As they would read accounts of madness, childbirth, loneliness and grief.


Among the Americans (from the 10,000 Maniacs album The Wishing Chair)

Dance to the sun
a kiss to the earth
embrace a stone

Come the small black book
come the brandy cask
one strange disease
the well-worded paper
signed by the drunken
hands of thieves

Suddenly, they were told to leave-

As the snake uncoiled on a road
the length was eighty miles
wagons' weary horses
lead the feverish exiles
barefoot in the early snow
on a ridge
where they beheld their home
coarse and barren
not the haven
promised by the Father

Jaksa Chula Harjo

The Red Sticks first and
the Dancing Ghosts were
pierced with arms of fire
and the weeping widows
left could not avenge
so the Western Star manifest its will
drove them clear into the Pacific O

Gone the way of flesh
turned pale and died

By your god's decree-
for he hated me

Guilt-free self-pity is a difficult art to master. It's much easier when we are young and relatively unburdened with knowledge of the miseries of our fellowman. I believe our inclination to feel sorry for ourselves begins at that crucial moment in our childhood when we are faced with the realization that our parents will not always be on our side. It doesn't matter that the issue in question could be our not wanting to wear pants to school that day or our desire to eat ice cream for breakfast. When one parent puts their foot down about something that matters to us, if we have a second parent we will go to them for support. If our parents are united in their stand against us, who can we possibly go to for consolation? Likely, we will learn to provide it for ourselves. This pattern persists as we age, and for some of us, gets even stronger.

Recently, I was faced with an event that caused me no small amount of self-pity: I had to move to a new home. Like all normal, emotionally healthy people, I hate moving with a passion. But when moving day came, I woke up with my game face on. I psyched myself up before I even got out of bed. "I can do this. There will no emotional breakdowns today. I will not be grumpy to the point of unreasonableness. I will be a grown-up about this." And you know what? It worked. For awhile.

In typical fashion, the day I chose to move was a day where the weather failed to cooperate. It rained, poured in fact, all day. I generally love rainy weather, and getting a little wet while moving boxes back and forth between car and house didn't really bother me. But over the course of the day, something disturbing started happening. A small moat was forming in the pathway leading up to my new home - a pathway which there was no alternative to crossing. So as the day progressed, the moat kept getting deeper and deeper. By late afternoon, every time I carried my weary body, loaded down with boxes, from the car to the house, I had no choice but to wade through the moat, which now went halfway up my calves.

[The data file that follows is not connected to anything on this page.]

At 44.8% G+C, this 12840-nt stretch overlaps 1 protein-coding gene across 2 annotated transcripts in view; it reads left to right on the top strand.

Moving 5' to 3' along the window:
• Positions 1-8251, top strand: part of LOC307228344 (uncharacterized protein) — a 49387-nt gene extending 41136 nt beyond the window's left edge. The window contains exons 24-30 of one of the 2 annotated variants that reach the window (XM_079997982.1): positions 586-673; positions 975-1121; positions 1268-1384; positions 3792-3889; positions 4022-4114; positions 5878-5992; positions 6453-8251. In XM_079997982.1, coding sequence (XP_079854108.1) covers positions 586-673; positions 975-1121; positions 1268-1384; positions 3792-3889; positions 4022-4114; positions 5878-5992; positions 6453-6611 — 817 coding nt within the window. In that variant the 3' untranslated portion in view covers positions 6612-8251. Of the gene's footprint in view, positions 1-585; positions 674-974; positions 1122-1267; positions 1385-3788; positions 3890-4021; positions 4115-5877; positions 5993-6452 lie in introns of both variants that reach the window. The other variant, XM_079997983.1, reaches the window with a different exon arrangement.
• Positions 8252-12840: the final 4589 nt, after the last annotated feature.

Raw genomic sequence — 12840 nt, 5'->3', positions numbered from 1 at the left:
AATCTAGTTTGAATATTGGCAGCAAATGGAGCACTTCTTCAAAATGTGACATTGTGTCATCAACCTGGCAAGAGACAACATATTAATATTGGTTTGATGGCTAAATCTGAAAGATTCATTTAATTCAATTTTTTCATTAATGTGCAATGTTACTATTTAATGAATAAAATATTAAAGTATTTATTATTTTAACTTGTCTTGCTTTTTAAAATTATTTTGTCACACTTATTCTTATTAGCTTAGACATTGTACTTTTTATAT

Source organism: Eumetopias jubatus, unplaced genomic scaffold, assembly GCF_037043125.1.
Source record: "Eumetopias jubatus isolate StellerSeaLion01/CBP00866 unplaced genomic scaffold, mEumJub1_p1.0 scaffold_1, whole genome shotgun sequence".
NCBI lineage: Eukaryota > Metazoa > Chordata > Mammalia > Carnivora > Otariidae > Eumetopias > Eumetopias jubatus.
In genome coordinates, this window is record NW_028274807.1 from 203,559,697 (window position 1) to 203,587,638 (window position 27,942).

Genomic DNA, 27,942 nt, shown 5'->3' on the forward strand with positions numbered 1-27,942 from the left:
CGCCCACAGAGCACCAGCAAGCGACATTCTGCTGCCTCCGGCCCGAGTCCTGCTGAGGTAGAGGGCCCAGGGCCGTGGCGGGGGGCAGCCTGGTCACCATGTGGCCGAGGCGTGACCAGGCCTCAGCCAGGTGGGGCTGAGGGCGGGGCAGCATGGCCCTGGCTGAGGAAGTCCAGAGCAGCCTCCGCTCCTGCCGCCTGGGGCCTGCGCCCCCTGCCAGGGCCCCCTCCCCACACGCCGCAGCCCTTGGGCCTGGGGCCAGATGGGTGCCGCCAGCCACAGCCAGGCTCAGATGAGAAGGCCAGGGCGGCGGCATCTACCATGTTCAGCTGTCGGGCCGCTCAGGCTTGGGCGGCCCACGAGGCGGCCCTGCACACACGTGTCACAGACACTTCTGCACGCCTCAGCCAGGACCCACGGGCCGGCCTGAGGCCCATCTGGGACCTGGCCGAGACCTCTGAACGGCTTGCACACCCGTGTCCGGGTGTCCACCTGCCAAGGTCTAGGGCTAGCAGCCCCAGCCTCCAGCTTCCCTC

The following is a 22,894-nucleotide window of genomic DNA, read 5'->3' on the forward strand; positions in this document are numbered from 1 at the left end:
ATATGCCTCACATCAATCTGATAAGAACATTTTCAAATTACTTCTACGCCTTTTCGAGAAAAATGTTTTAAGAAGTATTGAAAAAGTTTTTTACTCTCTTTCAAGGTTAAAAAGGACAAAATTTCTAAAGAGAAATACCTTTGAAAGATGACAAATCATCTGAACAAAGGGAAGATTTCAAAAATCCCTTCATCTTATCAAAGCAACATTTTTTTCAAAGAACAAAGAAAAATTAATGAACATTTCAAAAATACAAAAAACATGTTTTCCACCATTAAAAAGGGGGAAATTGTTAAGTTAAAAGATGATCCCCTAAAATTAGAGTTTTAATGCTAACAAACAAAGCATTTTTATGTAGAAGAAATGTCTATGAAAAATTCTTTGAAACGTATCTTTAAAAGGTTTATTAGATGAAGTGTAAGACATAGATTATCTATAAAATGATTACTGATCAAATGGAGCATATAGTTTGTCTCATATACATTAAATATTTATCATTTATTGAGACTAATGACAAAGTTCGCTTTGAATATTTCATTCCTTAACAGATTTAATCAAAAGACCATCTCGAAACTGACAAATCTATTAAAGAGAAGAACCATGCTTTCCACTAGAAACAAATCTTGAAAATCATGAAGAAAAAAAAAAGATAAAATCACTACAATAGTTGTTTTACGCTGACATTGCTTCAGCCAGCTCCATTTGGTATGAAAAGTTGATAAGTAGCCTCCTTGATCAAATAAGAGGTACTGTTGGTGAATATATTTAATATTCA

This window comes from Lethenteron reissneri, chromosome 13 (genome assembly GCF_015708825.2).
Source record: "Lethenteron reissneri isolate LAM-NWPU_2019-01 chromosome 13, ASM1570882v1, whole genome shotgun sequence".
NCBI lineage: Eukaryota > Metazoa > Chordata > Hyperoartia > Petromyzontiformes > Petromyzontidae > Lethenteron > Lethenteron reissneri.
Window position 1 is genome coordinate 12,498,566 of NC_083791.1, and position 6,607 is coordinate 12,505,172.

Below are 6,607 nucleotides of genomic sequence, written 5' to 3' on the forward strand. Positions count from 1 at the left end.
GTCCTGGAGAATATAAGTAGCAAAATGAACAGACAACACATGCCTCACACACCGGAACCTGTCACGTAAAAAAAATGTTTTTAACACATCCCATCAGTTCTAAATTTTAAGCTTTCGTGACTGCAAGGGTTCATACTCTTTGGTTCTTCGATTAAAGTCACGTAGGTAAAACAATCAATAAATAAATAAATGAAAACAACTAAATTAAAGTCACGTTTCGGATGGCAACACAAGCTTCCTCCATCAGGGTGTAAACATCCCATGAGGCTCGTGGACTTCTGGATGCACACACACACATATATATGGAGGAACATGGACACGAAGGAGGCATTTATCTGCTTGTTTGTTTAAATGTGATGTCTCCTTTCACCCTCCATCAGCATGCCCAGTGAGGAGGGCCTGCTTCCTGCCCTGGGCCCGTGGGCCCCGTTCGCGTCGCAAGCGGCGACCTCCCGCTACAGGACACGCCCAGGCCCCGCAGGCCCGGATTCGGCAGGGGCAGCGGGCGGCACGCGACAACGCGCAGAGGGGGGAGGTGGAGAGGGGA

Somewhere near five o'clock, after enduring hours of the misery of wet socks, I had the meltdown I had sworn off that morning. I cursed my fate. I bemoaned my wretched existence. I vowed to live on the streets before I ever moved again. I wallowed in self-pity, swam in it, drank down its waters. For a few days after moving, I continued whining, mostly inwardly, but also to pretty much anyone in my life who was willing to listen (and I always managed to highlight the insult of the wet socks.) Why stick with self-pity when you can get others to join the party? They all showed me sufficient sympathy, which made me feel even more justified in my bitterness.

I should add that what made the situation particularly frustrating for me was that moving was not something I was doing voluntarily. Factors beyond my control (and too boring to recount in detail) forced me to leave a home I was quite content living in. I accepted that I had to move, but I just didn't want to go.

During all of this madness, I listened to my ipod constantly, shuffling through songs, finding relief through music as usual. And then Gold Rush Brides came on. This song might be my favorite 10,000 Maniacs song, or if not my favorite, then very close to it. But as I listened to the song, there was no escaping the creeping self-awareness that was rising in my consciousness. By the end of the song, I felt appropriately chastened by history. What in the world had I been complaining about?

When 10,000 Maniacs performed Gold Rush Brides during their MTV Unplugged performance, the song was preceded by Natalie reading an excerpt of the book "Women's Diaries of the Westward Journey" by Lillian Schlissel. The excerpt read: